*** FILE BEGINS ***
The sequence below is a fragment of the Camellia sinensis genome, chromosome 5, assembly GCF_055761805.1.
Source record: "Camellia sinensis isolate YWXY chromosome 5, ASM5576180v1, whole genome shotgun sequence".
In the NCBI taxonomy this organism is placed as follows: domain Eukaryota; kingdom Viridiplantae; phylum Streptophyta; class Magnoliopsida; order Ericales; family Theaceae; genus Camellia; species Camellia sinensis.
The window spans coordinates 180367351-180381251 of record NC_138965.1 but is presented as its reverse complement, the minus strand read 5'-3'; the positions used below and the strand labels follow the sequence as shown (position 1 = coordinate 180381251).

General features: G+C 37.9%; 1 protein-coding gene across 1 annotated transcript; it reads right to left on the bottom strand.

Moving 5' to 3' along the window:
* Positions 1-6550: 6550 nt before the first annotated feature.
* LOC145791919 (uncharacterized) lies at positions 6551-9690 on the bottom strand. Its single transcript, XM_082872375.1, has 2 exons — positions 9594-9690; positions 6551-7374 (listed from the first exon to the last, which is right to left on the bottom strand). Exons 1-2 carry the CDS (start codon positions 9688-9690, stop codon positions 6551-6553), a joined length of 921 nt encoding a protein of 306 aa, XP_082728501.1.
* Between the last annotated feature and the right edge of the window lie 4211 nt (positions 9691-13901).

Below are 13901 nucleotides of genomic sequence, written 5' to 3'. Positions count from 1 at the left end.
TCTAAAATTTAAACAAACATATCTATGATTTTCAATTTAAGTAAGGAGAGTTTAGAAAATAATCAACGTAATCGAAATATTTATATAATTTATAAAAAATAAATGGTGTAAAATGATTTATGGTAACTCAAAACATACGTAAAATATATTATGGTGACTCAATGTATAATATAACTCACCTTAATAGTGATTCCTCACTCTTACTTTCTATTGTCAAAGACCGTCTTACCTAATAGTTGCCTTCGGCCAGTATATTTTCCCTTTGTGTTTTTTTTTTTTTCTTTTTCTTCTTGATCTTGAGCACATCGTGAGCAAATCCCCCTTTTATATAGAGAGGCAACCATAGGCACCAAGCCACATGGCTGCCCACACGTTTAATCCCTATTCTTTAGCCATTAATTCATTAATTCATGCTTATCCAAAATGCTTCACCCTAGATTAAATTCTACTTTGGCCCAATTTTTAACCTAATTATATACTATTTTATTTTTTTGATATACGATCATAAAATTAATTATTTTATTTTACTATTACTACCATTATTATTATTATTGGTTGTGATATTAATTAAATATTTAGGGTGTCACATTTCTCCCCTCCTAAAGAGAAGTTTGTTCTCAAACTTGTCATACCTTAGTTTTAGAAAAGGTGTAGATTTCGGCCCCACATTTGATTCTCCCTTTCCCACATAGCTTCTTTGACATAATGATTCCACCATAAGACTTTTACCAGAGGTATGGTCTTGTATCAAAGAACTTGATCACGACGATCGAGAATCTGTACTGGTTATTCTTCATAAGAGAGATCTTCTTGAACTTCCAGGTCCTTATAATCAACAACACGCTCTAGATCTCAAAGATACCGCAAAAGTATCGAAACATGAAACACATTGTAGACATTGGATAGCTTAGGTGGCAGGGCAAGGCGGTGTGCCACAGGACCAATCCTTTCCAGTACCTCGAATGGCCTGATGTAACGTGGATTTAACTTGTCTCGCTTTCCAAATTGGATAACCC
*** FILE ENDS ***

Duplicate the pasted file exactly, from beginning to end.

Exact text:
The sequence below is a fragment of the Camellia sinensis genome, chromosome 5, assembly GCF_055761805.1.
Source record: "Camellia sinensis isolate YWXY chromosome 5, ASM5576180v1, whole genome shotgun sequence".
In the NCBI taxonomy this organism is placed as follows: domain Eukaryota; kingdom Viridiplantae; phylum Streptophyta; class Magnoliopsida; order Ericales; family Theaceae; genus Camellia; species Camellia sinensis.
The window spans coordinates 180367351-180381251 of record NC_138965.1 but is presented as its reverse complement, the minus strand read 5'-3'; the positions used below and the strand labels follow the sequence as shown (position 1 = coordinate 180381251).

General features: G+C 37.9%; 1 protein-coding gene across 1 annotated transcript; it reads right to left on the bottom strand.

Moving 5' to 3' along the window:
* Positions 1-6550: 6550 nt before the first annotated feature.
* LOC145791919 (uncharacterized) lies at positions 6551-9690 on the bottom strand. Its single transcript, XM_082872375.1, has 2 exons — positions 9594-9690; positions 6551-7374 (listed from the first exon to the last, which is right to left on the bottom strand). Exons 1-2 carry the CDS (start codon positions 9688-9690, stop codon positions 6551-6553), a joined length of 921 nt encoding a protein of 306 aa, XP_082728501.1.
* Between the last annotated feature and the right edge of the window lie 4211 nt (positions 9691-13901).

Below are 13901 nucleotides of genomic sequence, written 5' to 3'. Positions count from 1 at the left end.
TCTAAAATTTAAACAAACATATCTATGATTTTCAATTTAAGTAAGGAGAGTTTAGAAAATAATCAACGTAATCGAAATATTTATATAATTTATAAAAAATAAATGGTGTAAAATGATTTATGGTAACTCAAAACATACGTAAAATATATTATGGTGACTCAATGTATAATATAACTCACCTTAATAGTGATTCCTCACTCTTACTTTCTATTGTCAAAGACCGTCTTACCTAATAGTTGCCTTCGGCCAGTATATTTTCCCTTTGTGTTTTTTTTTTTTTCTTTTTCTTCTTGATCTTGAGCACATCGTGAGCAAATCCCCCTTTTATATAGAGAGGCAACCATAGGCACCAAGCCACATGGCTGCCCACACGTTTAATCCCTATTCTTTAGCCATTAATTCATTAATTCATGCTTATCCAAAATGCTTCACCCTAGATTAAATTCTACTTTGGCCCAATTTTTAACCTAATTATATACTATTTTATTTTTTTGATATACGATCATAAAATTAATTATTTTATTTTACTATTACTACCATTATTATTATTATTGGTTGTGATATTAATTAAATATTTAGGGTGTCACATTTCTCCCCTCCTAAAGAGAAGTTTGTTCTCAAACTTGTCATACCTTAGTTTTAGAAAAGGTGTAGATTTCGGCCCCACATTTGATTCTCCCTTTCCCACATAGCTTCTTTGACATAATGATTCCACCATAAGACTTTTACCAGAGGTATGGTCTTGTATCAAAGAACTTGATCACGACGATCGAGAATCTGTACTGGTTATTCTTCATAAGAGAGATCTTCTTGAACTTCCAGGTCCTTATAATCAACAACACGCTCTAGATCTCAAAGATACCGCAAAAGTATCGAAACATGAAACACATTGTAGACATTGGATAGCTTAGGTGGCAGGGCAAGGCGGTGTGCCACAGGACCAATCCTTTCCAGTACCTCGAATGGCCTGATGTAACGTGGATTTAACTTGTCTCGCTTTCCAAATTGGATAACCC